Greentech Timer
The Greentech Timer is bearish. Our timer is bullish when the index is above the 20-day and 40-day moving average and those averages are upward trending (ideally, the index is also above an upward trending 200-day moving average too, but it’s not essential). Today, we’re under all three of those moving averages. This calls for caution and, ideally, taking profits off the table. Yet we are nearly fully invested in our Real Money Portfolio and the relative resiliency of Greentech gives us reason to hang on to existing positions. We have introduced sell-stops on most of our holdings this week, however, to better position ourselves for potential breaks of market support. See Current Portfolio for more on that.


A look at our subsectors with the moving averages, in order of best looking to worst.

Invesco Solar ETF (TAN)


Invesco Water Resources ETF (PHO)


VanEck Uranium and Nuclear ETF (NLR)


FT Global Wind Energy ETF (FAN)


Featured Stock: LiveWire Group (LVWR.WS)

Electric motorcycles are expected to follow electric automobiles in growth trajectory. Right now the EV (electric vehicle) motorcycle market is at an earlier stage of development than cars, with a global market worth about $3 billion – excluding the large scooter and four wheel (ATV) markets. The most advanced EV motorcycle market is China, where perhaps one in four hogs are electric, followed by Europe with about 2% electric penetration and the U.S. which probably is about 1%. There are a lot of startup players, most notably the private Zero Motorcycles, as well as some established internal combustion engine makers that have been in EVs for a few years, mainly BMW, Honda and Ducati.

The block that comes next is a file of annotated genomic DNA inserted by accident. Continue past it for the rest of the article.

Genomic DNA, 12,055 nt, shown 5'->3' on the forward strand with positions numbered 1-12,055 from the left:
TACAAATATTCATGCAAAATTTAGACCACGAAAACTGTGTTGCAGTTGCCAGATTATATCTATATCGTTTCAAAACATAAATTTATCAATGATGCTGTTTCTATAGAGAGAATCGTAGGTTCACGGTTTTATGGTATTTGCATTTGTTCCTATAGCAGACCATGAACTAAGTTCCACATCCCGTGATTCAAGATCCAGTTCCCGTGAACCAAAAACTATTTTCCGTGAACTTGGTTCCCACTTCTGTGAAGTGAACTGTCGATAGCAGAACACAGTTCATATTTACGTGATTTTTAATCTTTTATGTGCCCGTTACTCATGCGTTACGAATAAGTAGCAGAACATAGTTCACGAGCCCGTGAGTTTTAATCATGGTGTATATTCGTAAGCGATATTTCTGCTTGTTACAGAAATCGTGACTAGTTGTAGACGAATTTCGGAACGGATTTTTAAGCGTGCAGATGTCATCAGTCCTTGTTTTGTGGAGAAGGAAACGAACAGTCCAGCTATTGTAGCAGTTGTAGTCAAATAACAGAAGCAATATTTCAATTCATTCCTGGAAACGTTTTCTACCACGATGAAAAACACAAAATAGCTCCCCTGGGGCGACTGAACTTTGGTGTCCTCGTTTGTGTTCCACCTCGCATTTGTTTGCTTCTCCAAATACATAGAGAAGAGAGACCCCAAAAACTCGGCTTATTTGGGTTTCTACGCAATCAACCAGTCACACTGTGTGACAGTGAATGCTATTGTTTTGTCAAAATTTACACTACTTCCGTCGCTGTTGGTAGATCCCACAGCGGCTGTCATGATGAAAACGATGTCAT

Business Model
LiveWire (LVWR) is the EV motorcycle spin-off of Harley-Davidson (HOG). H-D built LiveWire as its EV division starting with a 2010 prototype that led to a formal EV arm in 2015. Since 2021, LiveWire has produced the LiveWire One, which retails for about $23,000 and up. The cycle has gotten very good reviews from motorcycle enthusiasts for its ride and enjoyment factor – it’s said to be a very good touring bike – though criticized for its range of about 149 miles. Mainly, the One has been dinged for not really being like a Harley – Harleys are loud, ponderous and designed for drivers to sit back. The One is quiet – it’s silent at idle and makes a high, techie whine while driving. It also accelerates very quickly and places the driver in a more aggressive, racing-like crouch. To that extent, it makes sense for LiveWire to be its own brand separate from Harley. The One also has Bluetooth connectivity, display screen GPS and a Harley-developed electrical architecture that can accept a number of commonly produced parts, which allows it to sidestep some (but not all) supply chain concerns.